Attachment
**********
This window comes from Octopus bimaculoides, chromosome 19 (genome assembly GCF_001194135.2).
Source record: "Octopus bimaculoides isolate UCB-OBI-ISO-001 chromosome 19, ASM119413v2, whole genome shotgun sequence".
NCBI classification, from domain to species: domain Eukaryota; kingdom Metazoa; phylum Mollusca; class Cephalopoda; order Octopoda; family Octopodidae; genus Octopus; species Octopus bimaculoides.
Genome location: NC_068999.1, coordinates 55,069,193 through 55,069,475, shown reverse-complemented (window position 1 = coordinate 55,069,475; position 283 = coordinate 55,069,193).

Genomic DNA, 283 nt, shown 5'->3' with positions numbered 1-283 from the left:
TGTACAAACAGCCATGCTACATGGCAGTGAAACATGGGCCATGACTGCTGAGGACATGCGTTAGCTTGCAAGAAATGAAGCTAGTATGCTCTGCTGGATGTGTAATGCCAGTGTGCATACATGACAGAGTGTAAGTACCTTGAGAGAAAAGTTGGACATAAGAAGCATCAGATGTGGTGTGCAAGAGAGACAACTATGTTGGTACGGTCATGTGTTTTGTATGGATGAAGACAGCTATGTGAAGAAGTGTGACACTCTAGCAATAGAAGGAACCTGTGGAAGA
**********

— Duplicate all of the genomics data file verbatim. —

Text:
This window comes from Octopus bimaculoides, chromosome 19 (genome assembly GCF_001194135.2).
Source record: "Octopus bimaculoides isolate UCB-OBI-ISO-001 chromosome 19, ASM119413v2, whole genome shotgun sequence".
NCBI classification, from domain to species: domain Eukaryota; kingdom Metazoa; phylum Mollusca; class Cephalopoda; order Octopoda; family Octopodidae; genus Octopus; species Octopus bimaculoides.
Genome location: NC_068999.1, coordinates 55,069,193 through 55,069,475, shown reverse-complemented (window position 1 = coordinate 55,069,475; position 283 = coordinate 55,069,193).

Genomic DNA, 283 nt, shown 5'->3' with positions numbered 1-283 from the left:
TGTACAAACAGCCATGCTACATGGCAGTGAAACATGGGCCATGACTGCTGAGGACATGCGTTAGCTTGCAAGAAATGAAGCTAGTATGCTCTGCTGGATGTGTAATGCCAGTGTGCATACATGACAGAGTGTAAGTACCTTGAGAGAAAAGTTGGACATAAGAAGCATCAGATGTGGTGTGCAAGAGAGACAACTATGTTGGTACGGTCATGTGTTTTGTATGGATGAAGACAGCTATGTGAAGAAGTGTGACACTCTAGCAATAGAAGGAACCTGTGGAAGA